They say sitting is the new smoking.
Research continues to show that spending a little less time in your office chair can reduce your chances of cancer, type 2 diabetes, cardiovascular disease, and back pain.
There are two groups of people reading this right now; people sitting at a desk that might be on the verge of a panic attack, and people that work manual labor jobs laughing at the desk jockeys.
But, don't think you're in the clear just yet if you work a manual labor job.
The British Journal of Sports Medicine recently published a paper that took data from 17 previous studies and found what the authors called a "physical activity paradox."
So, while sitting at your desk for prolonged periods is bad for you, and exercise in leisure time has proven to be good for you, the "exercise" you get at work probably isn't good for you after all.
The study found that men in physically demanding jobs had an increased risk of 18% of early death compared to men who work jobs requiring little to no physical activity.
And, the link was only found in men who worked physical jobs, not women.
So what's the deal? Why is an exercise in leisure time good, but not when you're at work?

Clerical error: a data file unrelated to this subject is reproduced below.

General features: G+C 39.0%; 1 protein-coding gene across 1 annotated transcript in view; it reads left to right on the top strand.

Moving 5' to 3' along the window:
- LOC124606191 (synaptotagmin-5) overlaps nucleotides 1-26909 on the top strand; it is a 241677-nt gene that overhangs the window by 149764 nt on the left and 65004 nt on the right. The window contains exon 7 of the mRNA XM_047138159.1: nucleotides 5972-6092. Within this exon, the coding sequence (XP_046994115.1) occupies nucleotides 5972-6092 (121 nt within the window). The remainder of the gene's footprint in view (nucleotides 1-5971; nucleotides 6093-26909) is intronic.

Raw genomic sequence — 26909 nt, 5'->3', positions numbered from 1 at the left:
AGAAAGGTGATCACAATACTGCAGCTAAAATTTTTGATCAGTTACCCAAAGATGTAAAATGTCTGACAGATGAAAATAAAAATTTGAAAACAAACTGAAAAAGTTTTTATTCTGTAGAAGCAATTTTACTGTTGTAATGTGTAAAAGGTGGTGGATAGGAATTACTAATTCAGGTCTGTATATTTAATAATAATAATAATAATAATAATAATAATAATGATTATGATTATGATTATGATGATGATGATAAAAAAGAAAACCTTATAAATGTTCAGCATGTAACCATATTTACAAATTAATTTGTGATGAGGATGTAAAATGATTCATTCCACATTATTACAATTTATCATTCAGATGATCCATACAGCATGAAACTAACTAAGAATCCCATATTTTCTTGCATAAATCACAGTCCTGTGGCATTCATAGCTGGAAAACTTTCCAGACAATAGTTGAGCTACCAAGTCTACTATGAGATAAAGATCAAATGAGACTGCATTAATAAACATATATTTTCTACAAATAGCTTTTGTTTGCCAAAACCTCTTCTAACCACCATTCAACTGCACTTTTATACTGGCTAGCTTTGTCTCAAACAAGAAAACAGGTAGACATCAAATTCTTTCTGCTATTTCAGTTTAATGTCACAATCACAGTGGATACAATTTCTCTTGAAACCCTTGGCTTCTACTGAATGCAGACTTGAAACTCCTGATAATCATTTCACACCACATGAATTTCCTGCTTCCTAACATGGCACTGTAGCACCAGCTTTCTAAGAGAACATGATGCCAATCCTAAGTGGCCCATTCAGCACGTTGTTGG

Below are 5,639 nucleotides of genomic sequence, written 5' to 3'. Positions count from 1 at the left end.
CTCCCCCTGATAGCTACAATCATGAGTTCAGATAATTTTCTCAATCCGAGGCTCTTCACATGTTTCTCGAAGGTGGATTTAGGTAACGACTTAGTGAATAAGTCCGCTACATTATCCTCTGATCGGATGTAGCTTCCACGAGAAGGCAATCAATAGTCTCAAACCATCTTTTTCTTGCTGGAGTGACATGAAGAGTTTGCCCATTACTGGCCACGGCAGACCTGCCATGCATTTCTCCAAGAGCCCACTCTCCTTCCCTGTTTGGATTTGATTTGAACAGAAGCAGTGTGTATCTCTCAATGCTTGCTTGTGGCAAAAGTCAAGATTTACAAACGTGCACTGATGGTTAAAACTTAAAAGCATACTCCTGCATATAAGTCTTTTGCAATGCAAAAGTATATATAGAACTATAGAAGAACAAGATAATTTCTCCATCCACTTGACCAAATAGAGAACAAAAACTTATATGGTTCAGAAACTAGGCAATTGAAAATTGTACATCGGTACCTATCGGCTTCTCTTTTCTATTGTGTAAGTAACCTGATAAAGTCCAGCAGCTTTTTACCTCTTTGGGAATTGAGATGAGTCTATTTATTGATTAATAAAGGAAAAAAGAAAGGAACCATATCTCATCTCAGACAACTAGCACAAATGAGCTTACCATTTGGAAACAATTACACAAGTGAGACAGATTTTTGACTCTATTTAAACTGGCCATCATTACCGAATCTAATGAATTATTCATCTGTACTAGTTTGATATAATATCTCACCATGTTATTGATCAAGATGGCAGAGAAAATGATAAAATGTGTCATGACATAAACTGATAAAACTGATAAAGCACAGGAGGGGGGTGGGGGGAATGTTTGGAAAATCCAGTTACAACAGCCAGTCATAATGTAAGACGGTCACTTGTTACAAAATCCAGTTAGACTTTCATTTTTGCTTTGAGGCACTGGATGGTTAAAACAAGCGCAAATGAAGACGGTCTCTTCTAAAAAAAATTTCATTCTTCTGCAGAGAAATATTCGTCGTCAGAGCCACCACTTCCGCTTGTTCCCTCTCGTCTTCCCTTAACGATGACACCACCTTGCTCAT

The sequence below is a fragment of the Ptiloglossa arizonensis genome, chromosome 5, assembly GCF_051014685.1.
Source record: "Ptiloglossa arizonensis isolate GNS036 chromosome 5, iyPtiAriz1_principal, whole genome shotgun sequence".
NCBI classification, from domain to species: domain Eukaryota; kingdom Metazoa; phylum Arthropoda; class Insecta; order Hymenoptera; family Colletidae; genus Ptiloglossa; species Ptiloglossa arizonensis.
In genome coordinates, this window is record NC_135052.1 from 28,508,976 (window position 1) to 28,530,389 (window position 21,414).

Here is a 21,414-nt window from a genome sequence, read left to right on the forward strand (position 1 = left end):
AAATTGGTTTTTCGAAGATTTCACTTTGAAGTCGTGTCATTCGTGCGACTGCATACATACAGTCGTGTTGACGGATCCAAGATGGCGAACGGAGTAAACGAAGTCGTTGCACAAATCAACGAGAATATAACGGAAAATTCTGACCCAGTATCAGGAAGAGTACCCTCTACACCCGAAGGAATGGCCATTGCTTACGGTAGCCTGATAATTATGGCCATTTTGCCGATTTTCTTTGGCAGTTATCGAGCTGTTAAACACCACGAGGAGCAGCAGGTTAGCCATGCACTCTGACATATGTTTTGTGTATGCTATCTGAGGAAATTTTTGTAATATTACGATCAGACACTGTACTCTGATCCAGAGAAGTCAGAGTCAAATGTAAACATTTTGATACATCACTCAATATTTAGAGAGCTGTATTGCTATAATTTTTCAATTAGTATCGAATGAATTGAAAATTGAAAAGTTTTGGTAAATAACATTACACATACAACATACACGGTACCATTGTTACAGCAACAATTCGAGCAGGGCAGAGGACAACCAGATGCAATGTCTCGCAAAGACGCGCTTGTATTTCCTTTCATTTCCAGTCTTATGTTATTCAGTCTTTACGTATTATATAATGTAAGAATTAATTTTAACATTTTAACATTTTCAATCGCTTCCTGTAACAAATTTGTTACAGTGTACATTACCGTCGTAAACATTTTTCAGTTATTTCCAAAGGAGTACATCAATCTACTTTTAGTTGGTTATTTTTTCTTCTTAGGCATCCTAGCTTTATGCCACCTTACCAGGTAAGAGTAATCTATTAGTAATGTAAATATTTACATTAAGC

We'll do a deep dive into these questions below.
Table Of Contents
- Are There Social Factors Involved?
- Work vs. Leisure
- Men vs. Women
- What Do You Do If You Work A Physically Strenuous Job?
- Visit A Chiropractor
Are There Social Factors Involved?
Early studies that showed the health benefits of physical activity were actually based on people who were active at work.
In the 50s, groundbreaking research studied the difference between London Transport Authority conductors whose jobs kept them active, and drivers, whose jobs kept them sedentary.
The sedentary drivers were found to be at a higher risk of coronary heart disease.
Still, there's a huge difference between the kind of physical activity a transport conductor does compared to the work a construction worker does.
Today, there aren't as many physically demanding jobs as there were in the 50s. And, the people who hold the physically strenuous jobs tend to be from lower socioeconomic backgrounds.